Earlier this week, the New York Times interviewed Paul Kocher, president and chief scientist of the Rambus Cryptography Research division, about the recent slew of high-profile digital attacks that have targeted numerous corporations and government entities.
“[Kocher] says he thinks the explanation for the world’s dismal state of digital security may lie in two charts,” writes Nicole Perlroth.
“One shows the number of airplane deaths per miles flown, which decreased to one-thousandth of what it was in 1945 with the advent of the Federal Aviation Administration in 1958 and stricter security and maintenance protocols. The other, which details the number of new computer security threats, shows the opposite.”
Indeed, as Perlroth points out, there has been more than a 10,000-fold increase in the number of new digital threats over the last 12 years.
“The problem, Mr. Kocher and security experts reason, is a lack of liability and urgency. The Internet is still largely held together with Band-Aid fixes,” Perloth continues.
“Computer security is not well regulated, even as enormous amounts of private, medical and financial data and the nation’s computerized critical infrastructure — oil pipelines, railroad tracks, water treatment facilities and the power grid — move online.”
Consequently, ideas that were once confined to research labs are now being evaluated for potential use in future products. As Kocher noted in an October New York Times op-ed, the market is steadily progressing towards safer technologies, with cryptographic algorithms providing the mathematical building blocks for security and privacy. To be sure, dedicated security hardware that once occupied racks of equipment can now be manufactured on the corner of a chip for just a few cents.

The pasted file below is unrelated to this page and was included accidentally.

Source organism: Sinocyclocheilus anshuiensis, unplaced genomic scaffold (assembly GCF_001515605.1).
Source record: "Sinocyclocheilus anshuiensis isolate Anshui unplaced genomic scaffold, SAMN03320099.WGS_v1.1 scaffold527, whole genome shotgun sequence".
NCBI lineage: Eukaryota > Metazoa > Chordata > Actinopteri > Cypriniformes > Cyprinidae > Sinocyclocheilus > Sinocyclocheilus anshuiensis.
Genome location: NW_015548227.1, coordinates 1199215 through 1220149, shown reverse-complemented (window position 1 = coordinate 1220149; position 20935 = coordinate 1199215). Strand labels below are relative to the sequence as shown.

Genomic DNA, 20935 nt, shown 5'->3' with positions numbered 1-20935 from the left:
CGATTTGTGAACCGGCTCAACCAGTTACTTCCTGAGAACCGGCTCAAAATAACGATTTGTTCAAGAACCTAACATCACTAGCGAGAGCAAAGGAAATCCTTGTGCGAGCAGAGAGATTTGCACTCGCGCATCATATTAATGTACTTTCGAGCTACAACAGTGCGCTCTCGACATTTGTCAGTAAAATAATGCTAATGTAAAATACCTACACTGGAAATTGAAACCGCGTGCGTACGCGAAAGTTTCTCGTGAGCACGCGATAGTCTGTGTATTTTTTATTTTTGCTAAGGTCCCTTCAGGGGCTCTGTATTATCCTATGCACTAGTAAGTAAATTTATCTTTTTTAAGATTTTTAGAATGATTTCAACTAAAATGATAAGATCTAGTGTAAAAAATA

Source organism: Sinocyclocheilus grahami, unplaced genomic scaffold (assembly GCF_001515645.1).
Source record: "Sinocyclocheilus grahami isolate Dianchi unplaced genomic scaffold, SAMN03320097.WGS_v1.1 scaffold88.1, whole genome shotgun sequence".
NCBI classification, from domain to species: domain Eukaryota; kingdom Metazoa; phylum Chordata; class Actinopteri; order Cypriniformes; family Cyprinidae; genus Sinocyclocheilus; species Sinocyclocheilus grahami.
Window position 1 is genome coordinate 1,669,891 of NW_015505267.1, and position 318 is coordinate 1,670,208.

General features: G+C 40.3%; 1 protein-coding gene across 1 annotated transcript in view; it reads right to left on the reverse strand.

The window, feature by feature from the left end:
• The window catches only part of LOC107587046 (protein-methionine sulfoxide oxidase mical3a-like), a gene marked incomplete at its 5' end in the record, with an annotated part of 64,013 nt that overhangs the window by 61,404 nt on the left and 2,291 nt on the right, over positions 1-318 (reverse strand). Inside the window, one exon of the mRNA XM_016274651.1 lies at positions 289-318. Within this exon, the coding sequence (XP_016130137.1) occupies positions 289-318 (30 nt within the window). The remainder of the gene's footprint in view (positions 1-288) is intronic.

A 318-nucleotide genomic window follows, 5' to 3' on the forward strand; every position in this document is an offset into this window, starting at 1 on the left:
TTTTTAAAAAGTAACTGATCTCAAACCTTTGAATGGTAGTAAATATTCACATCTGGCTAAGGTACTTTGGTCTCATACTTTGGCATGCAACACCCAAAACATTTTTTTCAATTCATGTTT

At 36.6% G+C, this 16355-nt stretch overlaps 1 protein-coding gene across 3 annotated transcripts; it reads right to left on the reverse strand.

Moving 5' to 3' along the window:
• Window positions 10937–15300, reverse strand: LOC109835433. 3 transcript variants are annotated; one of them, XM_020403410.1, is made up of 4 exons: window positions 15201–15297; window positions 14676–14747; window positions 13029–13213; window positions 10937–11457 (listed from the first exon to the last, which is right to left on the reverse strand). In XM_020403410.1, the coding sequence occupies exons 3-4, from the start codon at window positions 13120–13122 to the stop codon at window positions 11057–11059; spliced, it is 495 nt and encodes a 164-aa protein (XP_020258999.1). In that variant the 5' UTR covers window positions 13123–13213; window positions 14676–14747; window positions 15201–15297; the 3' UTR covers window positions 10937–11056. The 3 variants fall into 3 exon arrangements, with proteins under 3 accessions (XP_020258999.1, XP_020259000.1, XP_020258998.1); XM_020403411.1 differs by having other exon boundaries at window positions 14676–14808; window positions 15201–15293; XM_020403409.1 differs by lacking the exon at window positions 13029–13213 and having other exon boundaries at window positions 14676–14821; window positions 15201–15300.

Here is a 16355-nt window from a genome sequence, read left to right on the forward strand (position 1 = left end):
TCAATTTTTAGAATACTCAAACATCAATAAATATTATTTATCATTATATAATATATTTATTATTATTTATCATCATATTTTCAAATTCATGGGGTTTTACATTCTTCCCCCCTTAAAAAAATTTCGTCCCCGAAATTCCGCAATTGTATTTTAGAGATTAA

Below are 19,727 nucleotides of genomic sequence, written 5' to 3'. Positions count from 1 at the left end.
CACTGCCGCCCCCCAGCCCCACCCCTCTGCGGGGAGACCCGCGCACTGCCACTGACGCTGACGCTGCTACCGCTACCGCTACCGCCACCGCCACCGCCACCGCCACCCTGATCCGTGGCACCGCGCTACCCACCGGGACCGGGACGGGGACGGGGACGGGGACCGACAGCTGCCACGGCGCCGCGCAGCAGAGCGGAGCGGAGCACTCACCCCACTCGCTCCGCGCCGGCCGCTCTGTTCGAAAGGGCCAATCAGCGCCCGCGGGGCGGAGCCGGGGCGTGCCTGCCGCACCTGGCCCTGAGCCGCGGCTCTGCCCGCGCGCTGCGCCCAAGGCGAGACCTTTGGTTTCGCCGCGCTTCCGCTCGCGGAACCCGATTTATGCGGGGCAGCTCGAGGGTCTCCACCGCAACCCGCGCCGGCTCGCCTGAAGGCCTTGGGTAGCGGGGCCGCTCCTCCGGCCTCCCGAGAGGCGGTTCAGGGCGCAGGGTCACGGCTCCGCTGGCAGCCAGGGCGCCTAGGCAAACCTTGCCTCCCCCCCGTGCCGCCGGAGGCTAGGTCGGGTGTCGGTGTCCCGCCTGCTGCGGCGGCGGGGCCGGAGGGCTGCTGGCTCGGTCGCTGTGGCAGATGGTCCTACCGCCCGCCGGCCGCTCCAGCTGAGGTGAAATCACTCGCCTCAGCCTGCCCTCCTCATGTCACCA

As we’ve previously discussed on Rambus Press, legendary cryptographer Paul Kocher discovered timing cryptanalysis – a method of obtaining secret keys from cryptographic devices operating in non-constant time. More specifically, he determined that many RSA and Diffie-Hellman were executing simple operations faster than more complex ones, allowing keys to be found by measuring the variations and applying innovative statistics.
Kocher also co-developed simple power analysis and differential power analysis, contributed to the design of Deep Crack (a DES brute-force key search machine) and co-authored the Secure Sockets Layer (SSL) 3.0 protocol, a cryptographic standard for secure communications over the Internet.
Interested in learning more? You can read the full text of “Hacked vs. Hackers: Game On” by Nicole Perlroth on the New York Times website here and check out Paul Kocher’s October op-ed “Moving to ‘smart’ credit cards will help with security” here.